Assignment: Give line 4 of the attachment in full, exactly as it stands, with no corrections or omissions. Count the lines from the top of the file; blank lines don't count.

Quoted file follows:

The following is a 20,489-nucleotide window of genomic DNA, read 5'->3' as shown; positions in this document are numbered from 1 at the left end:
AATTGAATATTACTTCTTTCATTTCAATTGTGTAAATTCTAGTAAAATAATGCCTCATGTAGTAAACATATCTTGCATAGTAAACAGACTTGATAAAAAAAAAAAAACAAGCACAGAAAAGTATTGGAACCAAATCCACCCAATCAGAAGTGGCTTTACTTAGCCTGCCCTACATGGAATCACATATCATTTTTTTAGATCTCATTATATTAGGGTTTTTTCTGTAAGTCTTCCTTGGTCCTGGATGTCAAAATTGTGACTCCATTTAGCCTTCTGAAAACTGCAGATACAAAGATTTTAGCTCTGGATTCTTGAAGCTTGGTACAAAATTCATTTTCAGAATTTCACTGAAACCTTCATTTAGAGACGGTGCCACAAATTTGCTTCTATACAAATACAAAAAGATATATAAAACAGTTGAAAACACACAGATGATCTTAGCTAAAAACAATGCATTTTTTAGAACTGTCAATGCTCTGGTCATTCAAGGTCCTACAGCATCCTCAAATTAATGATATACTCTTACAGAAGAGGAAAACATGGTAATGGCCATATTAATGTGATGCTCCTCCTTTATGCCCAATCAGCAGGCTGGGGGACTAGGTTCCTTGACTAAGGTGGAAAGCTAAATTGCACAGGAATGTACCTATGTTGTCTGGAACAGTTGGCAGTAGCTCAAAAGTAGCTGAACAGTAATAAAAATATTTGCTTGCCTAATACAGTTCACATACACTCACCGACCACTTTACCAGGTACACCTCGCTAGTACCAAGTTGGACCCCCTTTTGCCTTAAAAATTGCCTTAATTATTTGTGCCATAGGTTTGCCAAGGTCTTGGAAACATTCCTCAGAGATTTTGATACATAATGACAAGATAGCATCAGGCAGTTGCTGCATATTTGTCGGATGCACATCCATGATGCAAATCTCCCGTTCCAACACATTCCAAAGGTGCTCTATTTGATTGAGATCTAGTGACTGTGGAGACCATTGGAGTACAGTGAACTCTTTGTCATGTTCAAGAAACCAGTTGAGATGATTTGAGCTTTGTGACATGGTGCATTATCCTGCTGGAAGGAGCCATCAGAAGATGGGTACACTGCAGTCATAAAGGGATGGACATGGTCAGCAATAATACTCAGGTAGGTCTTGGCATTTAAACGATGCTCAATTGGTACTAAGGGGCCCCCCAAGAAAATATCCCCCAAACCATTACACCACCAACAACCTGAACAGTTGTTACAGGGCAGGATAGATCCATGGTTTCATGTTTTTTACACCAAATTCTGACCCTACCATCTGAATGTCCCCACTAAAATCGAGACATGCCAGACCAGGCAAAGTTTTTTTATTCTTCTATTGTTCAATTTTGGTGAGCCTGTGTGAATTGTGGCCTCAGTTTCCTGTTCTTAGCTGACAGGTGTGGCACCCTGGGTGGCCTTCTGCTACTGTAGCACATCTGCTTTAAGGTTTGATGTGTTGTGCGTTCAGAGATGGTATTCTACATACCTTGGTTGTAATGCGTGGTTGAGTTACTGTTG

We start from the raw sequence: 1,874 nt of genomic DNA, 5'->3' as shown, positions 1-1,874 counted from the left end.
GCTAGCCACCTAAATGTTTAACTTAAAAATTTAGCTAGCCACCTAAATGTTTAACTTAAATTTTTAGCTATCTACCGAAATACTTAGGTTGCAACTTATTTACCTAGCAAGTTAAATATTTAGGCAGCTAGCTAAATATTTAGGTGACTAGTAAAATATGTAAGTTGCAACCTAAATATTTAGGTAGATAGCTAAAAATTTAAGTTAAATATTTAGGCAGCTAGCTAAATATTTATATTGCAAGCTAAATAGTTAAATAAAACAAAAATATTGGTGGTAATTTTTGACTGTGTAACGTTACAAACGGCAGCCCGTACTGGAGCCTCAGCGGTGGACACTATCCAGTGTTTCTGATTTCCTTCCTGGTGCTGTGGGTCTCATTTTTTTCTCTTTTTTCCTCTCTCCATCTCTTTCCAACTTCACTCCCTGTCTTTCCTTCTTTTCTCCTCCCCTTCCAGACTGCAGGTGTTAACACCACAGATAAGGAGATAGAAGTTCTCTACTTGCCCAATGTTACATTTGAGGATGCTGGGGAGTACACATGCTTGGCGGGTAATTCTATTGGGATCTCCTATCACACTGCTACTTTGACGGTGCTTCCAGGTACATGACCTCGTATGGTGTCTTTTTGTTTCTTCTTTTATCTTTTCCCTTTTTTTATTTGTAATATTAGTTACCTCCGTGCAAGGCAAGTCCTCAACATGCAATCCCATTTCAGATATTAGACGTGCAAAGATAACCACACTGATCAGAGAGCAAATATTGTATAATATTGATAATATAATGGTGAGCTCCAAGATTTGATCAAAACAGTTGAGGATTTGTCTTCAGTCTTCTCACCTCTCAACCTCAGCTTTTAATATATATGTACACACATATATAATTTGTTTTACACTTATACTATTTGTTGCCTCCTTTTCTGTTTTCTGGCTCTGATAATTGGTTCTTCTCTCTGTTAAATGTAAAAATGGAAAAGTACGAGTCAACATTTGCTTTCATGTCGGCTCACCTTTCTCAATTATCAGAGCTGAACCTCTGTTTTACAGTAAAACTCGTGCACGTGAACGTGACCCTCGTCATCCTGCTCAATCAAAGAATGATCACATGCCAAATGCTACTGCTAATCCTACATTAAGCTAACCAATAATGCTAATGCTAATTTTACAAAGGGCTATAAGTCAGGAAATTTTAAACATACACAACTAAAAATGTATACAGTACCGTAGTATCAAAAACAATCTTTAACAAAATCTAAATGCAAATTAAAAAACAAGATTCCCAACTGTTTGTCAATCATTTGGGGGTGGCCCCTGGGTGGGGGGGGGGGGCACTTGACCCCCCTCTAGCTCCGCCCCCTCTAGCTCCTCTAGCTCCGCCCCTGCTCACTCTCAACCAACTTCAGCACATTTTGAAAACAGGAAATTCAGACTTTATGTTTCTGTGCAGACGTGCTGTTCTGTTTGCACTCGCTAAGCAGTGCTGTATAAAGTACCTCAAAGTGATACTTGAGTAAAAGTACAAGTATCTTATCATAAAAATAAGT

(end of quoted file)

GCTAGCCACCTAAATGTTTAACTTAAAAATTTAGCTAGCCACCTAAATGTTTAACTTAAATTTTTAGCTATCTACCGAAATACTTAGGTTGCAACTTATTTACCTAGCAAGTTAAATATTTAGGCAGCTAGCTAAATATTTAGGTGACTAGTAAAATATGTAAGTTGCAACCTAAATATTTAGGTAGATAGCTAAAAATTTAAGTTAAATATTTAGGCAGCTAGCTAAATATTTATATTGCAAGCTAAATAGTTAAATAAAACAAAAATATTGGTGGTAATTTTTGACTGTGTAACGTTACAAACGGCAGCCCGTACTGGAGCCTCAGCGGTGGACACTATCCAGTGTTTCTGATTTCCTTCCTGGTGCTGTGGGTCTCATTTTTTTCTCTTTTTTCCTCTCTCCATCTCTTTCCAACTTCACTCCCTGTCTTTCCTTCTTTTCTCCTCCCCTTCCAGACTGCAGGTGTTAACACCACAGATAAGGAGATAGAAGTTCTCTACTTGCCCAATGTTACATTTGAGGATGCTGGGGAGTACACATGCTTGGCGGGTAATTCTATTGGGATCTCCTATCACACTGCTACTTTGACGGTGCTTCCAGGTACATGACCTCGTATGGTGTCTTTTTGTTTCTTCTTTTATCTTTTCCCTTTTTTTATTTGTAATATTAGTTACCTCCGTGCAAGGCAAGTCCTCAACATGCAATCCCATTTCAGATATTAGACGTGCAAAGATAACCACACTGATCAGAGAGCAAATATTGTATAATATTGATAATATAATGGTGAGCTCCAAGATTTGATCAAAACAGTTGAGGATTTGTCTTCAGTCTTCTCACCTCTCAACCTCAGCTTTTAATATATATGTACACACATATATAATTTGTTTTACACTTATACTATTTGTTGCCTCCTTTTCTGTTTTCTGGCTCTGATAATTGGTTCTTCTCTCTGTTAAATGTAAAAATGGAAAAGTACGAGTCAACATTTGCTTTCATGTCGGCTCACCTTTCTCAATTATCAGAGCTGAACCTCTGTTTTACAGTAAAACTCGTGCACGTGAACGTGACCCTCGTCATCCTGCTCAATCAAAGAATGATCACATGCCAAATGCTACTGCTAATCCTACATTAAGCTAACCAATAATGCTAATGCTAATTTTACAAAGGGCTATAAGTCAGGAAATTTTAAACATACACAACTAAAAATGTATACAGTACCGTAGTATCAAAAACAATCTTTAACAAAATCTAAATGCAAATTAAAAAACAAGATTCCCAACTGTTTGTCAATCATTTGGGGGTGGCCCCTGGGTGGGGGGGGGGGGCACTTGACCCCCCTCTAGCTCCGCCCCCTCTAGCTCCTCTAGCTCCGCCCCTGCTCACTCTCAACCAACTTCAGCACATTTTGAAAACAGGAAATTCAGACTTTATGTTTCTGTGCAGACGTGCTGTTCTGTTTGCACTCGCTAAGCAGTGCTGTATAAAGTACCTCAAAGTGATACTTGAGTAAAAGTACAAGTATCTTATCATAAAAATAAGT